Robots are usually inspired by humans and animals. But the next frontier is plantoids, plant robots that move and explore the environment with smart sensors. Researcher Barbara Mazzolai has been developing plantoid technology.
The grapevines of the Italian region of Tuscany provided inspiration for researchers based in Pontedera, near Pisa, who developed the first soft robot that mimics the behaviour of tendrils. The artificial device, made of the common plastic PET, can curl around and climb a support to secure their position, much like real vines do.
This is the second plant robot created by the international research team of the Center for Micro-BioRobotics at the Istituto Italiano di Tecnologia (IIT) led by Barbara Mazzolai, a biologist with a Ph.D. in engineering.
In 2015, they developed the first plantoid. It has sensitive leaves and smart roots that copy such plant characteristics as obtaining nutrients, and avoiding danger without eyes or muscles. The tips of plant roots have sensors that track light, humidity, temperature and nutrition. To move in soil, they have to grow, adding cells to their structure. To reproduce this growth, the plantoid uses a 3-D printer.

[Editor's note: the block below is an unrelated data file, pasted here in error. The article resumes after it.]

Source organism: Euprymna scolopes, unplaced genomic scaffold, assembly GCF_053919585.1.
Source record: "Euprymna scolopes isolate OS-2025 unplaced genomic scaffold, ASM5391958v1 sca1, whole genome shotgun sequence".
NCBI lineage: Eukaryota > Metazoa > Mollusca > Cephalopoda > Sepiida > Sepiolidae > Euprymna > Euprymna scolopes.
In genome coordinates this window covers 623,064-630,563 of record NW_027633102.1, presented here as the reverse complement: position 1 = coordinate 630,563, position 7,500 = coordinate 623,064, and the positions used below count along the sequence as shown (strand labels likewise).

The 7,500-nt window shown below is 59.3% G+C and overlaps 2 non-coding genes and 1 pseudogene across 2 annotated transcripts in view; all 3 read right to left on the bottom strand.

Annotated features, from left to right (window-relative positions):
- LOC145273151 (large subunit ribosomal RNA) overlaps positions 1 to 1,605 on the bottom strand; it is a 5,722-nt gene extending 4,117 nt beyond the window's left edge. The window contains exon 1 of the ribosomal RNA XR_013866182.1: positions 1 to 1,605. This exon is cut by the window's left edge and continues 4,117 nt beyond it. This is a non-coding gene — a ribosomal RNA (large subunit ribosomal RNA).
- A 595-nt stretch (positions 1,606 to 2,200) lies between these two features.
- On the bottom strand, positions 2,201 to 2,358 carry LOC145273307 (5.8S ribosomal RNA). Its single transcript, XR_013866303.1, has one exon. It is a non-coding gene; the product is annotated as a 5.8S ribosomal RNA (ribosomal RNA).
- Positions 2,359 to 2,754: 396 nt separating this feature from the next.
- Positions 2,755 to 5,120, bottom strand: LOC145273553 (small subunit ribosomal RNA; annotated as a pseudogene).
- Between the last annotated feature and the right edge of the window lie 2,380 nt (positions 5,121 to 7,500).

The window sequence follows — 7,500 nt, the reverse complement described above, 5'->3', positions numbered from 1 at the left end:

Mazzolai says, "This is a revolution in robotics, because the robot can create its own body and move toward another stimulus of interest using manufacturing technologies. So layer by layer, it is the robot that builds its body."
Besides its use for environmental monitoring in soil, this robot may be a flexible, growing endoscope in a human body, or even an explorer of alien worlds, thanks to its ability to dig, implant itself and adapt to new external conditions.
Mazzolai says, "In the future we will have climbing plants. This is a new project called GrowBot. They must move against gravity and not with gravity. So the challenge is to generate more suitable, perhaps more flexible, materials for this, while having a mechanism to allow the robot to move against gravity."
The artificial tendril works via the same physical process of water transportation in plants. At the bottom of the robot, there is a polysulfone tube containing a liquid with electrically charged particles (ions). It acts as an osmotic membrane. This tube snakes in between layers of carbon fibre fabrics that function as electrodes. When the unit is connected to a 1.3 volt battery, these ions are attracted to the surface of the flexible cloth, where they attach themselves. The moving particles cause the liquid to flow and consequently, the tendril starts a coiling motion. The robot can also perform the opposite movement when the battery is detached.
The ability of vines to adapt to the environment is copied by the robot, paving the way for a series of applications, including wearable, flexible orthopaedic supports that adapt to the needs of a rehab patient, and tendrils equipped with sensors or cameras to monitor pollution or rescue people.
Provided by iCube Programme